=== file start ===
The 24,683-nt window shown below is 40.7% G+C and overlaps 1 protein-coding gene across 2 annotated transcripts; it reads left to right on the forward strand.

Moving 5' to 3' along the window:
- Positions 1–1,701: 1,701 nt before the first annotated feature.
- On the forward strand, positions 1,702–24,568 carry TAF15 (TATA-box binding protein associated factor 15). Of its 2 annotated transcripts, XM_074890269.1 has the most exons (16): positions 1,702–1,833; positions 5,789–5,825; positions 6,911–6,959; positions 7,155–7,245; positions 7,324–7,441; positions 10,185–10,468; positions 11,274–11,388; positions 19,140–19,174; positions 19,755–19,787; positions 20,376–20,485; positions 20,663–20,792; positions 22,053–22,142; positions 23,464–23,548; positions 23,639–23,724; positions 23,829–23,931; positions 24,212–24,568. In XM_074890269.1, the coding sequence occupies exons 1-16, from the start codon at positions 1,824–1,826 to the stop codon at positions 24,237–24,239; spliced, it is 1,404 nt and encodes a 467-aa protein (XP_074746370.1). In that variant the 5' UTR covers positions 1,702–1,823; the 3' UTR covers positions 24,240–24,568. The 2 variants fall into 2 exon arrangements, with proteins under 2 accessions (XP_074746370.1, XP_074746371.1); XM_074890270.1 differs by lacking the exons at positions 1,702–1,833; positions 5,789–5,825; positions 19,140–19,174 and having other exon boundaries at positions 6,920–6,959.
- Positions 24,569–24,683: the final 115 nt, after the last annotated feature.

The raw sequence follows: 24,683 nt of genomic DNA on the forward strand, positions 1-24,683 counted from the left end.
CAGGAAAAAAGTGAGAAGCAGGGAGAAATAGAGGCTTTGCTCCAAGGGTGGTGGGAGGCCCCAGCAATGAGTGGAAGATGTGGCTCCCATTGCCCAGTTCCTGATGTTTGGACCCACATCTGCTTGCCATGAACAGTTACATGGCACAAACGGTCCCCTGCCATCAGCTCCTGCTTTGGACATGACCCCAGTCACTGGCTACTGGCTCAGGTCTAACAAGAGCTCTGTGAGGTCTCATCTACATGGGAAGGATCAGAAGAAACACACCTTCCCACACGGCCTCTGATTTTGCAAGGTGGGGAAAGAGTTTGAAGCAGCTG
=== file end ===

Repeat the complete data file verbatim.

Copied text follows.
The 24,683-nt window shown below is 40.7% G+C and overlaps 1 protein-coding gene across 2 annotated transcripts; it reads left to right on the forward strand.

Moving 5' to 3' along the window:
- Positions 1–1,701: 1,701 nt before the first annotated feature.
- On the forward strand, positions 1,702–24,568 carry TAF15 (TATA-box binding protein associated factor 15). Of its 2 annotated transcripts, XM_074890269.1 has the most exons (16): positions 1,702–1,833; positions 5,789–5,825; positions 6,911–6,959; positions 7,155–7,245; positions 7,324–7,441; positions 10,185–10,468; positions 11,274–11,388; positions 19,140–19,174; positions 19,755–19,787; positions 20,376–20,485; positions 20,663–20,792; positions 22,053–22,142; positions 23,464–23,548; positions 23,639–23,724; positions 23,829–23,931; positions 24,212–24,568. In XM_074890269.1, the coding sequence occupies exons 1-16, from the start codon at positions 1,824–1,826 to the stop codon at positions 24,237–24,239; spliced, it is 1,404 nt and encodes a 467-aa protein (XP_074746370.1). In that variant the 5' UTR covers positions 1,702–1,823; the 3' UTR covers positions 24,240–24,568. The 2 variants fall into 2 exon arrangements, with proteins under 2 accessions (XP_074746370.1, XP_074746371.1); XM_074890270.1 differs by lacking the exons at positions 1,702–1,833; positions 5,789–5,825; positions 19,140–19,174 and having other exon boundaries at positions 6,920–6,959.
- Positions 24,569–24,683: the final 115 nt, after the last annotated feature.

The raw sequence follows: 24,683 nt of genomic DNA on the forward strand, positions 1-24,683 counted from the left end.
CAGGAAAAAAGTGAGAAGCAGGGAGAAATAGAGGCTTTGCTCCAAGGGTGGTGGGAGGCCCCAGCAATGAGTGGAAGATGTGGCTCCCATTGCCCAGTTCCTGATGTTTGGACCCACATCTGCTTGCCATGAACAGTTACATGGCACAAACGGTCCCCTGCCATCAGCTCCTGCTTTGGACATGACCCCAGTCACTGGCTACTGGCTCAGGTCTAACAAGAGCTCTGTGAGGTCTCATCTACATGGGAAGGATCAGAAGAAACACACCTTCCCACACGGCCTCTGATTTTGCAAGGTGGGGAAAGAGTTTGAAGCAGCTG